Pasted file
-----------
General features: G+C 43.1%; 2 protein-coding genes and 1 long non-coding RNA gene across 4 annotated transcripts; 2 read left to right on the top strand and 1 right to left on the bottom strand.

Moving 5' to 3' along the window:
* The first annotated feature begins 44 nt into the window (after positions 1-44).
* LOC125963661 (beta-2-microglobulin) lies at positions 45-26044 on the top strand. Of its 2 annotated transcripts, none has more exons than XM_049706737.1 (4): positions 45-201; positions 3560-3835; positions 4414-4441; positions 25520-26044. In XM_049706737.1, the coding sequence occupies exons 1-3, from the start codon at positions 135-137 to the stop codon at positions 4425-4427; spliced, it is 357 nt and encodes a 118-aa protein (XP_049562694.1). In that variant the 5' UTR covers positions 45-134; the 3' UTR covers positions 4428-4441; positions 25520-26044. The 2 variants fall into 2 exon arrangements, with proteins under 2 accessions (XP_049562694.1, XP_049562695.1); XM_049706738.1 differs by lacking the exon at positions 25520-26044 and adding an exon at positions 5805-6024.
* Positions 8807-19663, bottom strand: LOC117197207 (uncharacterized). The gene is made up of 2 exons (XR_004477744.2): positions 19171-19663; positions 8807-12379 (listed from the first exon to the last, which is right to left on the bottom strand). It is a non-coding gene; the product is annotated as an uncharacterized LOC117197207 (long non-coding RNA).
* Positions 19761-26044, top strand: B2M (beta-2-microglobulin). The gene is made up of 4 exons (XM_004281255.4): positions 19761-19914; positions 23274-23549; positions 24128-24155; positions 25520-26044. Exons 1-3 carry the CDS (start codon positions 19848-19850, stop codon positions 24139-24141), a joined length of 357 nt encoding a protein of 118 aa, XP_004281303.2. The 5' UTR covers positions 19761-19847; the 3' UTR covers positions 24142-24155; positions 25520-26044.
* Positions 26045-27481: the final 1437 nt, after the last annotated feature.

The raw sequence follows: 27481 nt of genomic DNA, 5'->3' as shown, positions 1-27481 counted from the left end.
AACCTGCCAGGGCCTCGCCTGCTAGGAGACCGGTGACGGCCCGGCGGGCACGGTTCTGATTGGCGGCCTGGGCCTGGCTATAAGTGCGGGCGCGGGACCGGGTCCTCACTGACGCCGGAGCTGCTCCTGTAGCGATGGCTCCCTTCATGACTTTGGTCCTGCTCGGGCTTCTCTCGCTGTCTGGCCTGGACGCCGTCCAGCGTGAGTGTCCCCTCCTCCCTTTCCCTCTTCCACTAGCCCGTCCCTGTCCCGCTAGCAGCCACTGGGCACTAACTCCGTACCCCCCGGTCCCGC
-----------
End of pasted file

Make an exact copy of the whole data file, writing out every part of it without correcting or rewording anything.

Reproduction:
General features: G+C 43.1%; 2 protein-coding genes and 1 long non-coding RNA gene across 4 annotated transcripts; 2 read left to right on the top strand and 1 right to left on the bottom strand.

Moving 5' to 3' along the window:
* The first annotated feature begins 44 nt into the window (after positions 1-44).
* LOC125963661 (beta-2-microglobulin) lies at positions 45-26044 on the top strand. Of its 2 annotated transcripts, none has more exons than XM_049706737.1 (4): positions 45-201; positions 3560-3835; positions 4414-4441; positions 25520-26044. In XM_049706737.1, the coding sequence occupies exons 1-3, from the start codon at positions 135-137 to the stop codon at positions 4425-4427; spliced, it is 357 nt and encodes a 118-aa protein (XP_049562694.1). In that variant the 5' UTR covers positions 45-134; the 3' UTR covers positions 4428-4441; positions 25520-26044. The 2 variants fall into 2 exon arrangements, with proteins under 2 accessions (XP_049562694.1, XP_049562695.1); XM_049706738.1 differs by lacking the exon at positions 25520-26044 and adding an exon at positions 5805-6024.
* Positions 8807-19663, bottom strand: LOC117197207 (uncharacterized). The gene is made up of 2 exons (XR_004477744.2): positions 19171-19663; positions 8807-12379 (listed from the first exon to the last, which is right to left on the bottom strand). It is a non-coding gene; the product is annotated as an uncharacterized LOC117197207 (long non-coding RNA).
* Positions 19761-26044, top strand: B2M (beta-2-microglobulin). The gene is made up of 4 exons (XM_004281255.4): positions 19761-19914; positions 23274-23549; positions 24128-24155; positions 25520-26044. Exons 1-3 carry the CDS (start codon positions 19848-19850, stop codon positions 24139-24141), a joined length of 357 nt encoding a protein of 118 aa, XP_004281303.2. The 5' UTR covers positions 19761-19847; the 3' UTR covers positions 24142-24155; positions 25520-26044.
* Positions 26045-27481: the final 1437 nt, after the last annotated feature.

The raw sequence follows: 27481 nt of genomic DNA, 5'->3' as shown, positions 1-27481 counted from the left end.
AACCTGCCAGGGCCTCGCCTGCTAGGAGACCGGTGACGGCCCGGCGGGCACGGTTCTGATTGGCGGCCTGGGCCTGGCTATAAGTGCGGGCGCGGGACCGGGTCCTCACTGACGCCGGAGCTGCTCCTGTAGCGATGGCTCCCTTCATGACTTTGGTCCTGCTCGGGCTTCTCTCGCTGTCTGGCCTGGACGCCGTCCAGCGTGAGTGTCCCCTCCTCCCTTTCCCTCTTCCACTAGCCCGTCCCTGTCCCGCTAGCAGCCACTGGGCACTAACTCCGTACCCCCCGGTCCCGC